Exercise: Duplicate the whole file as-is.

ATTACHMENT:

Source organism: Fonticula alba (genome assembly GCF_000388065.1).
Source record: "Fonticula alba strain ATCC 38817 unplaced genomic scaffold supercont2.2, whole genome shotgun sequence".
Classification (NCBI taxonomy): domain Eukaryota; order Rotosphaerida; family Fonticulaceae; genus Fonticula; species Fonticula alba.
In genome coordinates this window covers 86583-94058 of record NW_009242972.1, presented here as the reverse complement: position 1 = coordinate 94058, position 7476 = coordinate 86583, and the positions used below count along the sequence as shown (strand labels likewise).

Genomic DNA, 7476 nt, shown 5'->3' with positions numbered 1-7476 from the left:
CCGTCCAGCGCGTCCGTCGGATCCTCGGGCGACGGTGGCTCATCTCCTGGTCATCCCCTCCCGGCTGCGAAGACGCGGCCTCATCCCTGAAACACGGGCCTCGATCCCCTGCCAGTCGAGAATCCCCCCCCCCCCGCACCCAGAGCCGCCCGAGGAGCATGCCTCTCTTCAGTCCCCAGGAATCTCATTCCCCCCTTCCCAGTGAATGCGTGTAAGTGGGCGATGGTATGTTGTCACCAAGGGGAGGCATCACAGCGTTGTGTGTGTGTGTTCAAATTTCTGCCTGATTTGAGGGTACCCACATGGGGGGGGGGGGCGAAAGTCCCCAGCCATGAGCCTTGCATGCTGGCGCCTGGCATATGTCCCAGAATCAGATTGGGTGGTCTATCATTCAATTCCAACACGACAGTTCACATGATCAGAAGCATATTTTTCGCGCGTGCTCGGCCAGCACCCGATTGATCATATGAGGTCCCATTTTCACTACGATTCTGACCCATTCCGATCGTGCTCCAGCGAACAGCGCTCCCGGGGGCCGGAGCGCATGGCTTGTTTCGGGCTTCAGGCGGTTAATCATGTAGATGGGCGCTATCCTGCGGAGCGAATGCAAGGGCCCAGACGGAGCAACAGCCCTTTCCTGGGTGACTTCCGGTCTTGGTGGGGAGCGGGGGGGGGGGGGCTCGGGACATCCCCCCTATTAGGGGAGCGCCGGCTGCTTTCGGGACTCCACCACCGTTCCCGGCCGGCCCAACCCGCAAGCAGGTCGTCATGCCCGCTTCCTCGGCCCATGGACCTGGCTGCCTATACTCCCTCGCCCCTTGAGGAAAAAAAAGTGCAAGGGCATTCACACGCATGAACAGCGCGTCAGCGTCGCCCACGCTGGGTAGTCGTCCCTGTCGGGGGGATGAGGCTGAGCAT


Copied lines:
Source organism: Fonticula alba (genome assembly GCF_000388065.1).
Source record: "Fonticula alba strain ATCC 38817 unplaced genomic scaffold supercont2.2, whole genome shotgun sequence".
Classification (NCBI taxonomy): domain Eukaryota; order Rotosphaerida; family Fonticulaceae; genus Fonticula; species Fonticula alba.
In genome coordinates this window covers 86583-94058 of record NW_009242972.1, presented here as the reverse complement: position 1 = coordinate 94058, position 7476 = coordinate 86583, and the positions used below count along the sequence as shown (strand labels likewise).

Genomic DNA, 7476 nt, shown 5'->3' with positions numbered 1-7476 from the left:
CCGTCCAGCGCGTCCGTCGGATCCTCGGGCGACGGTGGCTCATCTCCTGGTCATCCCCTCCCGGCTGCGAAGACGCGGCCTCATCCCTGAAACACGGGCCTCGATCCCCTGCCAGTCGAGAATCCCCCCCCCCCCGCACCCAGAGCCGCCCGAGGAGCATGCCTCTCTTCAGTCCCCAGGAATCTCATTCCCCCCTTCCCAGTGAATGCGTGTAAGTGGGCGATGGTATGTTGTCACCAAGGGGAGGCATCACAGCGTTGTGTGTGTGTGTTCAAATTTCTGCCTGATTTGAGGGTACCCACATGGGGGGGGGGGGCGAAAGTCCCCAGCCATGAGCCTTGCATGCTGGCGCCTGGCATATGTCCCAGAATCAGATTGGGTGGTCTATCATTCAATTCCAACACGACAGTTCACATGATCAGAAGCATATTTTTCGCGCGTGCTCGGCCAGCACCCGATTGATCATATGAGGTCCCATTTTCACTACGATTCTGACCCATTCCGATCGTGCTCCAGCGAACAGCGCTCCCGGGGGCCGGAGCGCATGGCTTGTTTCGGGCTTCAGGCGGTTAATCATGTAGATGGGCGCTATCCTGCGGAGCGAATGCAAGGGCCCAGACGGAGCAACAGCCCTTTCCTGGGTGACTTCCGGTCTTGGTGGGGAGCGGGGGGGGGGGGGCTCGGGACATCCCCCCTATTAGGGGAGCGCCGGCTGCTTTCGGGACTCCACCACCGTTCCCGGCCGGCCCAACCCGCAAGCAGGTCGTCATGCCCGCTTCCTCGGCCCATGGACCTGGCTGCCTATACTCCCTCGCCCCTTGAGGAAAAAAAAGTGCAAGGGCATTCACACGCATGAACAGCGCGTCAGCGTCGCCCACGCTGGGTAGTCGTCCCTGTCGGGGGGATGAGGCTGAGCAT